At The Knitting Tree LA, Annette Corsino-Blair has a vision for creating a yarn shop that’s vibrant and welcoming to all. “I’ve recreated the neighborhood that I grew up in, which was pretty much every nationality you could think of,” says Annette. “I’ve always felt more comfortable in ethnically diverse environments. I want to build a place where everyone can come and feel welcome.”
Annette co-owns The Knitting Tree with her husband Bruce Blair, and the shop is a creative family affair. Her daughters are frequent collaborators for fiber projects at the shop. Devotees of the store think of the space as a second home — a testament to Annette’s approach to community building. The Knitting Tree’s events go beyond knit and crochet classes, to include monthly Sunday brunches at the shop (which have gone virtual via Zoom).
Inside the shop, yarn and fiber radiates bright hues from every corner. Even Annette’s hair, usually dyed vibrant pink, blue, or aquamarine, fits the mood of the store: colorful and fun. It’s no surprise that this creative character gravitated towards dying yarn.
“How did I get into dying yarn?” Annette mused, “It was just the next logical step. I’d tried knitting, crocheting, spinning, weaving, sewing, embroidery… The margins are low when you run a yarn store. One way to make better money is to dye your own yarn.” Her background as an artist and an educator gave her confidence. “I’ve been a painter and a photographer, and I love color and texture,” she said.
An eager experimental dyer, she dove into the craft, trying out all kinds of yarn. She stumbled upon a favorite in Knomad’s line up of bare yarns. “I like Egg Shell! I know it’s super basic, but that’s the one I’ve been using, and I sell pretty much every skein I make,” she said. It’s soft, but not too soft — it still has some body to it. It’s got good yardage… it’s just super solid yarn.”
New collaboration opportunities emerged as Annette grew her line of hand-dyed yarn. “Nicole Frost approached me to start a dye program for the store, and I said ‘Heck yeah!’ We decided to offer a class with six different dye techniques. Students leave with a really deep knowledge, and we can expand the program from there,” she said. The workshops have been a community favorite: Nicole and Annette are hosting their sixth dye workshop in September.
The Knitting Tree offers a scholarship for each class, part of Annette’s commitment to supporting local artists. “We really want to help encourage more indie dyers of color in LA,” she said. Annette, who is Mexican-American, is passionate about making her dye workshops more accessible. “It was important to both Nicole and me, having grown up without opportunities like this, to offer a scholarship. Every class we offer a scholarship to a person of color, but we were realizing: that wasn’t enough.”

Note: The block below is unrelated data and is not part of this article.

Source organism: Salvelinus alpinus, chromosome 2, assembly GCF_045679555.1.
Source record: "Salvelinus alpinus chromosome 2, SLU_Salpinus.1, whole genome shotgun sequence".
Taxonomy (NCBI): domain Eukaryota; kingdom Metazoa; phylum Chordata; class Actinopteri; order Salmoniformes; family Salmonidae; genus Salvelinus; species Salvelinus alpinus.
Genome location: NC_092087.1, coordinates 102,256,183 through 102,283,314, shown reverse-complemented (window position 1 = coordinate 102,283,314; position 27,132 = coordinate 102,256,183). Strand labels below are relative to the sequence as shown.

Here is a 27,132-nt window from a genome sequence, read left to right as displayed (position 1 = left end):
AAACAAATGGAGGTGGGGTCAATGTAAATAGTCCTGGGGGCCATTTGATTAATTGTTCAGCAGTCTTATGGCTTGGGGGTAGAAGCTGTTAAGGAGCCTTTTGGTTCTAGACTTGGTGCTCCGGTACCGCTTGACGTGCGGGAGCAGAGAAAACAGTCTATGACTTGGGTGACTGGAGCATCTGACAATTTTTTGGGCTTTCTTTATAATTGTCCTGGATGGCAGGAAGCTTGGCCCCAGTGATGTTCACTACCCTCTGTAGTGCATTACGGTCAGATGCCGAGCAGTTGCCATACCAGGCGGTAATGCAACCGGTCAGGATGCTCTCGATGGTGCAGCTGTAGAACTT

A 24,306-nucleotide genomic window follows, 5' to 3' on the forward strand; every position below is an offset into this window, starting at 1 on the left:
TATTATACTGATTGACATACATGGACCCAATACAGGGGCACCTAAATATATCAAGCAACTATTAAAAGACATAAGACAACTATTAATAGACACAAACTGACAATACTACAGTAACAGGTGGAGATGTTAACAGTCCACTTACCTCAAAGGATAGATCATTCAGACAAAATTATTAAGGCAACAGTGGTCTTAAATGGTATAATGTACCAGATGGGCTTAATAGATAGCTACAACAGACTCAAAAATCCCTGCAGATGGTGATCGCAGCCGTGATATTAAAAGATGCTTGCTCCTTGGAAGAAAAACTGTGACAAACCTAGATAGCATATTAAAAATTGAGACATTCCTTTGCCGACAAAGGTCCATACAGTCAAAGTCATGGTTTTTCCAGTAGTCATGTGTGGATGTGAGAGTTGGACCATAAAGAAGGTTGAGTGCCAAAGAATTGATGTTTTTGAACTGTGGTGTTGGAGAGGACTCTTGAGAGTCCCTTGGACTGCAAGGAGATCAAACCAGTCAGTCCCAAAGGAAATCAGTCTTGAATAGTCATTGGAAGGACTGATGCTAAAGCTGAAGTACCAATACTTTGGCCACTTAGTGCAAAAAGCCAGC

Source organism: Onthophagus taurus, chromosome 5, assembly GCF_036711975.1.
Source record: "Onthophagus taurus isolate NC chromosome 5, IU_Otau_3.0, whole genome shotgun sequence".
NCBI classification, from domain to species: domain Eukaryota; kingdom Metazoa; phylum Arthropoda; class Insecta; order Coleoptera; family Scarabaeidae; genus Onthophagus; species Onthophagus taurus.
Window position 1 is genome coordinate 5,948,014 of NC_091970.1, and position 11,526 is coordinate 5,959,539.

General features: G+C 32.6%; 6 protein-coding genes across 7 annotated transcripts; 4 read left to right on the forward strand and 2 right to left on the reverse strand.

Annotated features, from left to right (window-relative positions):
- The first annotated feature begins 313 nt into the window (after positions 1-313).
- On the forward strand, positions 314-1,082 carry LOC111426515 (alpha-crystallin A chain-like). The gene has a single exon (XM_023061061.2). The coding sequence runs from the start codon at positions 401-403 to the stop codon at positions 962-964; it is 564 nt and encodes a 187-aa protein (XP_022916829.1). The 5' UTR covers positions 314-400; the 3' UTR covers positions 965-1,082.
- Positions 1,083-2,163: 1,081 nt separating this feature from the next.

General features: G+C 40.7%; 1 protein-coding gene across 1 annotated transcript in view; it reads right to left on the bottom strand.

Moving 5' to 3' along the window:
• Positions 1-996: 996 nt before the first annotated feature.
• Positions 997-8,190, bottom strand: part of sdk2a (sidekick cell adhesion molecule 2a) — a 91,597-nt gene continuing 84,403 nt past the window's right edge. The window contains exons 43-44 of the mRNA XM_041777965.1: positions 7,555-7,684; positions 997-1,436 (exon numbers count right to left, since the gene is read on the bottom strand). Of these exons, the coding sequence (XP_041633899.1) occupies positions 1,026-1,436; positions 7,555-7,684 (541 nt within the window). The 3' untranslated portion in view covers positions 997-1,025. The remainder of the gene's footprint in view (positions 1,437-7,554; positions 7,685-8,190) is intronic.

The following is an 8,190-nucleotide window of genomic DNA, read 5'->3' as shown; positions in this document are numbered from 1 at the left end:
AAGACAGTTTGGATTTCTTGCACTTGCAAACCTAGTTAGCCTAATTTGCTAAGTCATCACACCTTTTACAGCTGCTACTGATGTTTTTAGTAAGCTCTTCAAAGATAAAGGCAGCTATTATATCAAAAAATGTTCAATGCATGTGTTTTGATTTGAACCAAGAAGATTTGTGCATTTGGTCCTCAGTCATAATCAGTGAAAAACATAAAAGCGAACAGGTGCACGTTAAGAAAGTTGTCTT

Since opening the store in 2013, Annette had been searching for local Black and Latinx indie dyers to highlight in the store. Customers were asking for yarn from Black artisans, and while she was happy to offer skeins from brands like Neighborhood Fiber Co., Annette also wanted to offer yarn made by Black dyers based in LA County.
Facing local underrepresentation, Annette realized she could help empower indie dyers from within the community. “I was meditating — which I don’t normally do, because my brain is very chatty,” she laughed. “The idea came to me: we can do a mentorship program!” This eureka moment launched The Knitting Tree’s new BIPOC mentorship program, called LA In Color, which will run from January through June in 2021.
The mentorship program, developed with assistance from Nicole Frost and Siedah Garrett, will cover both the artistic side and the business side of building an indie dye company. “We’ve accepted six students,” Annette said. “We’re so excited, they are awesome people. I don’t have a lot of money to give, but I do have experience and know-how to share.”
The program will offer mentees training in the in-house dye lab, as well as an opportunity to sell their work in-store. Mentors will introduce students to business fundamentals, including licensing and permitting, product development, and branding.
“It’s technical, but also artistic,” Annette says. Influenced by her years as a fine art educator, Annette wants her students to think deeply about the work they develop at The Knitting Tree. “What’s going to make your yarn different from everyone else’s? What inspires you? At the end, they’ll have a cohesive body of work in reproducible colors that they can market — with a story behind it.”
This season, Annette will be busy getting ready for her mentees, but she’s still finding time to create events for her community, including a virtual fiber festival in October. “This year has really opened me up to celebrating my Mexican heritage. I want the store to reflect what turns me on: bright colors, textiles, and interesting designs,” Annette said. “We’ve been doing a lot of weaving in the store, I’m excited about that. Designing as well. My daughters picked color palettes and I dyed yarn for a Steven West shawl. I want to do more of that — more collaboration with my kids.”